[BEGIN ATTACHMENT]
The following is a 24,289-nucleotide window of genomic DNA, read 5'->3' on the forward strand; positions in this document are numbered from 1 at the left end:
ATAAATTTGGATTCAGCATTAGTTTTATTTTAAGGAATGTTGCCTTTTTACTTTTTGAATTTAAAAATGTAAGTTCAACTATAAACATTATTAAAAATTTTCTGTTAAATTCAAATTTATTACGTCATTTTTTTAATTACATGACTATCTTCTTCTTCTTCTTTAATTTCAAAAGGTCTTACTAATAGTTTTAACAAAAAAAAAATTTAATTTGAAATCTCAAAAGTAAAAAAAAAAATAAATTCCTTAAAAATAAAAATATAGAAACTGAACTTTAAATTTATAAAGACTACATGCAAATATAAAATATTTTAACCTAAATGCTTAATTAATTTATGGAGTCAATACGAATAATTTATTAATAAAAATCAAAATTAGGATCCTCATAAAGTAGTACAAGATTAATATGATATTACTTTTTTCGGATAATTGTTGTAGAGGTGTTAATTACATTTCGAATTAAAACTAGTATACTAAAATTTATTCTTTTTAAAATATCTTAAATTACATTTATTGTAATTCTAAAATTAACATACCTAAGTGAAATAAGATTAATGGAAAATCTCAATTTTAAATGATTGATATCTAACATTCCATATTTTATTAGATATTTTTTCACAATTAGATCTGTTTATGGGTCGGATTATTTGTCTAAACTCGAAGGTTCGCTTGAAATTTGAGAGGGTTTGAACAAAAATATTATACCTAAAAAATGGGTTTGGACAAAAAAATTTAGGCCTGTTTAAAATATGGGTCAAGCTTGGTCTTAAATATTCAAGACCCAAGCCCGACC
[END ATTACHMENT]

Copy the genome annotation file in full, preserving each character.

The following is a 24,289-nucleotide window of genomic DNA, read 5'->3' on the forward strand; positions in this document are numbered from 1 at the left end:
ATAAATTTGGATTCAGCATTAGTTTTATTTTAAGGAATGTTGCCTTTTTACTTTTTGAATTTAAAAATGTAAGTTCAACTATAAACATTATTAAAAATTTTCTGTTAAATTCAAATTTATTACGTCATTTTTTTAATTACATGACTATCTTCTTCTTCTTCTTTAATTTCAAAAGGTCTTACTAATAGTTTTAACAAAAAAAAAATTTAATTTGAAATCTCAAAAGTAAAAAAAAAAATAAATTCCTTAAAAATAAAAATATAGAAACTGAACTTTAAATTTATAAAGACTACATGCAAATATAAAATATTTTAACCTAAATGCTTAATTAATTTATGGAGTCAATACGAATAATTTATTAATAAAAATCAAAATTAGGATCCTCATAAAGTAGTACAAGATTAATATGATATTACTTTTTTCGGATAATTGTTGTAGAGGTGTTAATTACATTTCGAATTAAAACTAGTATACTAAAATTTATTCTTTTTAAAATATCTTAAATTACATTTATTGTAATTCTAAAATTAACATACCTAAGTGAAATAAGATTAATGGAAAATCTCAATTTTAAATGATTGATATCTAACATTCCATATTTTATTAGATATTTTTTCACAATTAGATCTGTTTATGGGTCGGATTATTTGTCTAAACTCGAAGGTTCGCTTGAAATTTGAGAGGGTTTGAACAAAAATATTATACCTAAAAAATGGGTTTGGACAAAAAAATTTAGGCCTGTTTAAAATATGGGTCAAGCTTGGTCTTAAATATTCAAGACCCAAGCCCGACC